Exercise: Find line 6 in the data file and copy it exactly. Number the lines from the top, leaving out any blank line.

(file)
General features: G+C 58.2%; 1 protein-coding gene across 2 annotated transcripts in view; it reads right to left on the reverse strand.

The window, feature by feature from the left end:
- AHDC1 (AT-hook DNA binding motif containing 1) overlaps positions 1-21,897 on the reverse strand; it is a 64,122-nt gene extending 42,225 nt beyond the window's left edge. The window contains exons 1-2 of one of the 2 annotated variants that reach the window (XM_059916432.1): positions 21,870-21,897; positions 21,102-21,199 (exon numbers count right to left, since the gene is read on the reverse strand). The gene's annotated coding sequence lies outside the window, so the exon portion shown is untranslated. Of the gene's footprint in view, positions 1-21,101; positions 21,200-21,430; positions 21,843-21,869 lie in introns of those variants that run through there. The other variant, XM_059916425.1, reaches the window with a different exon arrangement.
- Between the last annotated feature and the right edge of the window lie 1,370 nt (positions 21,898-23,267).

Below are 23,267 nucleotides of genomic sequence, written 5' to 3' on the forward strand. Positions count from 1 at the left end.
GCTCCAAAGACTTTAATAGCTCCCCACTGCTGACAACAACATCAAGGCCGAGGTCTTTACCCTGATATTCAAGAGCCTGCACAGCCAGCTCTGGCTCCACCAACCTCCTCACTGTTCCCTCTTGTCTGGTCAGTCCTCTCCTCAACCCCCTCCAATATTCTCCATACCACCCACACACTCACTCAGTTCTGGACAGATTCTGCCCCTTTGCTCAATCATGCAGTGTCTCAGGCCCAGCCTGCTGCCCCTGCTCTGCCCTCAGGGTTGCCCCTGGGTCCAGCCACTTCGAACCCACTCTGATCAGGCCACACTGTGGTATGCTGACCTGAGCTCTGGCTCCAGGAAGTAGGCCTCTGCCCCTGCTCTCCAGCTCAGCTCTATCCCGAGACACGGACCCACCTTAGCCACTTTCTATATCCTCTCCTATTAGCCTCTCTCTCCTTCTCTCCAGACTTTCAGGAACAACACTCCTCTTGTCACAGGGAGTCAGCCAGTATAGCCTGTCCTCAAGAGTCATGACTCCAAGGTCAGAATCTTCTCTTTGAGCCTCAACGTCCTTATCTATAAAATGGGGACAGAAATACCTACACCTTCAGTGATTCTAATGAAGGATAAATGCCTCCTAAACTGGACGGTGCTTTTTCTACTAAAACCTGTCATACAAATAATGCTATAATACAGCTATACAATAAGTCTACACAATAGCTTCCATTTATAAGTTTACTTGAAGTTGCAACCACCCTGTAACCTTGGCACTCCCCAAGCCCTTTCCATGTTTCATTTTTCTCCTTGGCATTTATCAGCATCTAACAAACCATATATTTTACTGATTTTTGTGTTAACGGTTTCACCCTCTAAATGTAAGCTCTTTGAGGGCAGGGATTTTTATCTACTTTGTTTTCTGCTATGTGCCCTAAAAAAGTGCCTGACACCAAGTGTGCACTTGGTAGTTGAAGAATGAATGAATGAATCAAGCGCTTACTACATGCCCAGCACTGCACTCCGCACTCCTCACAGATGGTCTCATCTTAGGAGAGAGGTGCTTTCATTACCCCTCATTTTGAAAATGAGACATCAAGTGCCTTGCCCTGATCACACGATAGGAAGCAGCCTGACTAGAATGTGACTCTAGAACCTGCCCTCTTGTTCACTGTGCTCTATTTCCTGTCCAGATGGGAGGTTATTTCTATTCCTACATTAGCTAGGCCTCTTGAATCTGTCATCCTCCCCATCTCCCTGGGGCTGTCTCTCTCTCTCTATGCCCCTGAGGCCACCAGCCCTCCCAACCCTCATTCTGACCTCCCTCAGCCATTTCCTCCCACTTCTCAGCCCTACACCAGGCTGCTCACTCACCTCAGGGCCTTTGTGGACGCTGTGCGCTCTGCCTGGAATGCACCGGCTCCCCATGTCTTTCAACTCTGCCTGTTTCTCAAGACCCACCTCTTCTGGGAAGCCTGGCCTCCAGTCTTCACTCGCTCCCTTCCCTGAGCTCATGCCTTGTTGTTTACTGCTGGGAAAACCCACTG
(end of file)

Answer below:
GCTCCAAAGACTTTAATAGCTCCCCACTGCTGACAACAACATCAAGGCCGAGGTCTTTACCCTGATATTCAAGAGCCTGCACAGCCAGCTCTGGCTCCACCAACCTCCTCACTGTTCCCTCTTGTCTGGTCAGTCCTCTCCTCAACCCCCTCCAATATTCTCCATACCACCCACACACTCACTCAGTTCTGGACAGATTCTGCCCCTTTGCTCAATCATGCAGTGTCTCAGGCCCAGCCTGCTGCCCCTGCTCTGCCCTCAGGGTTGCCCCTGGGTCCAGCCACTTCGAACCCACTCTGATCAGGCCACACTGTGGTATGCTGACCTGAGCTCTGGCTCCAGGAAGTAGGCCTCTGCCCCTGCTCTCCAGCTCAGCTCTATCCCGAGACACGGACCCACCTTAGCCACTTTCTATATCCTCTCCTATTAGCCTCTCTCTCCTTCTCTCCAGACTTTCAGGAACAACACTCCTCTTGTCACAGGGAGTCAGCCAGTATAGCCTGTCCTCAAGAGTCATGACTCCAAGGTCAGAATCTTCTCTTTGAGCCTCAACGTCCTTATCTATAAAATGGGGACAGAAATACCTACACCTTCAGTGATTCTAATGAAGGATAAATGCCTCCTAAACTGGACGGTGCTTTTTCTACTAAAACCTGTCATACAAATAATGCTATAATACAGCTATACAATAAGTCTACACAATAGCTTCCATTTATAAGTTTACTTGAAGTTGCAACCACCCTGTAACCTTGGCACTCCCCAAGCCCTTTCCATGTTTCATTTTTCTCCTTGGCATTTATCAGCATCTAACAAACCATATATTTTACTGATTTTTGTGTTAACGGTTTCACCCTCTAAATGTAAGCTCTTTGAGGGCAGGGATTTTTATCTACTTTGTTTTCTGCTATGTGCCCTAAAAAAGTGCCTGACACCAAGTGTGCACTTGGTAGTTGAAGAATGAATGAATGAATCAAGCGCTTACTACATGCCCAGCACTGCACTCCGCACTCCTCACAGATGGTCTCATCTTAGGAGAGAGGTGCTTTCATTACCCCTCATTTTGAAAATGAGACATCAAGTGCCTTGCCCTGATCACACGATAGGAAGCAGCCTGACTAGAATGTGACTCTAGAACCTGCCCTCTTGTTCACTGTGCTCTATTTCCTGTCCAGATGGGAGGTTATTTCTATTCCTACATTAGCTAGGCCTCTTGAATCTGTCATCCTCCCCATCTCCCTGGGGCTGTCTCTCTCTCTCTATGCCCCTGAGGCCACCAGCCCTCCCAACCCTCATTCTGACCTCCCTCAGCCATTTCCTCCCACTTCTCAGCCCTACACCAGGCTGCTCACTCACCTCAGGGCCTTTGTGGACGCTGTGCGCTCTGCCTGGAATGCACCGGCTCCCCATGTCTTTCAACTCTGCCTGTTTCTCAAGACCCACCTCTTCTGGGAAGCCTGGCCTCCAGTCTTCACTCGCTCCCTTCCCTGAGCTCATGCCTTGTTGTTTACTGCTGGGAAAACCCACTG